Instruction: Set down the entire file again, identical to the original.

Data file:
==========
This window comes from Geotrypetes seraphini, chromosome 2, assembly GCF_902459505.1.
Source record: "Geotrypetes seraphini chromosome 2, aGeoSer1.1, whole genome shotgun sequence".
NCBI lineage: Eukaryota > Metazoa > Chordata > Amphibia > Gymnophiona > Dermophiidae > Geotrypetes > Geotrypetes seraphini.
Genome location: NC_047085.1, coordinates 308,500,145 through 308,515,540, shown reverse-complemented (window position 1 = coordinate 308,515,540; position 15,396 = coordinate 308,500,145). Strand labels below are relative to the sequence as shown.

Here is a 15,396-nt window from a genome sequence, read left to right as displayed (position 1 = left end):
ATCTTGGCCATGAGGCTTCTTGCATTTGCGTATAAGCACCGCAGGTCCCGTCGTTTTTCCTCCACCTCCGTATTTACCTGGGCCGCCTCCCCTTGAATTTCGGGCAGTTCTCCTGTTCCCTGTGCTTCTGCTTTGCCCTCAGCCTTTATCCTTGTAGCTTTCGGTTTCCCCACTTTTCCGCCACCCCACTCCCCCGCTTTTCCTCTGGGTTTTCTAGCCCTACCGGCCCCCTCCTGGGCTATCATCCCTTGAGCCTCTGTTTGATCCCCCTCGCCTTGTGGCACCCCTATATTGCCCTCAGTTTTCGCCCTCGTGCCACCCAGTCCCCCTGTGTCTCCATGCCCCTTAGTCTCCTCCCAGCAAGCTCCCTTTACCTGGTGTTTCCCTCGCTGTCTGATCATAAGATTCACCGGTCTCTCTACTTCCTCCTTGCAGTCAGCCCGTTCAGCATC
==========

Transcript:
This window comes from Geotrypetes seraphini, chromosome 2, assembly GCF_902459505.1.
Source record: "Geotrypetes seraphini chromosome 2, aGeoSer1.1, whole genome shotgun sequence".
NCBI lineage: Eukaryota > Metazoa > Chordata > Amphibia > Gymnophiona > Dermophiidae > Geotrypetes > Geotrypetes seraphini.
Genome location: NC_047085.1, coordinates 308,500,145 through 308,515,540, shown reverse-complemented (window position 1 = coordinate 308,515,540; position 15,396 = coordinate 308,500,145). Strand labels below are relative to the sequence as shown.

Here is a 15,396-nt window from a genome sequence, read left to right as displayed (position 1 = left end):
ATCTTGGCCATGAGGCTTCTTGCATTTGCGTATAAGCACCGCAGGTCCCGTCGTTTTTCCTCCACCTCCGTATTTACCTGGGCCGCCTCCCCTTGAATTTCGGGCAGTTCTCCTGTTCCCTGTGCTTCTGCTTTGCCCTCAGCCTTTATCCTTGTAGCTTTCGGTTTCCCCACTTTTCCGCCACCCCACTCCCCCGCTTTTCCTCTGGGTTTTCTAGCCCTACCGGCCCCCTCCTGGGCTATCATCCCTTGAGCCTCTGTTTGATCCCCCTCGCCTTGTGGCACCCCTATATTGCCCTCAGTTTTCGCCCTCGTGCCACCCAGTCCCCCTGTGTCTCCATGCCCCTTAGTCTCCTCCCAGCAAGCTCCCTTTACCTGGTGTTTCCCTCGCTGTCTGATCATAAGATTCACCGGTCTCTCTACTTCCTCCTTGCAGTCAGCCCGTTCAGCATC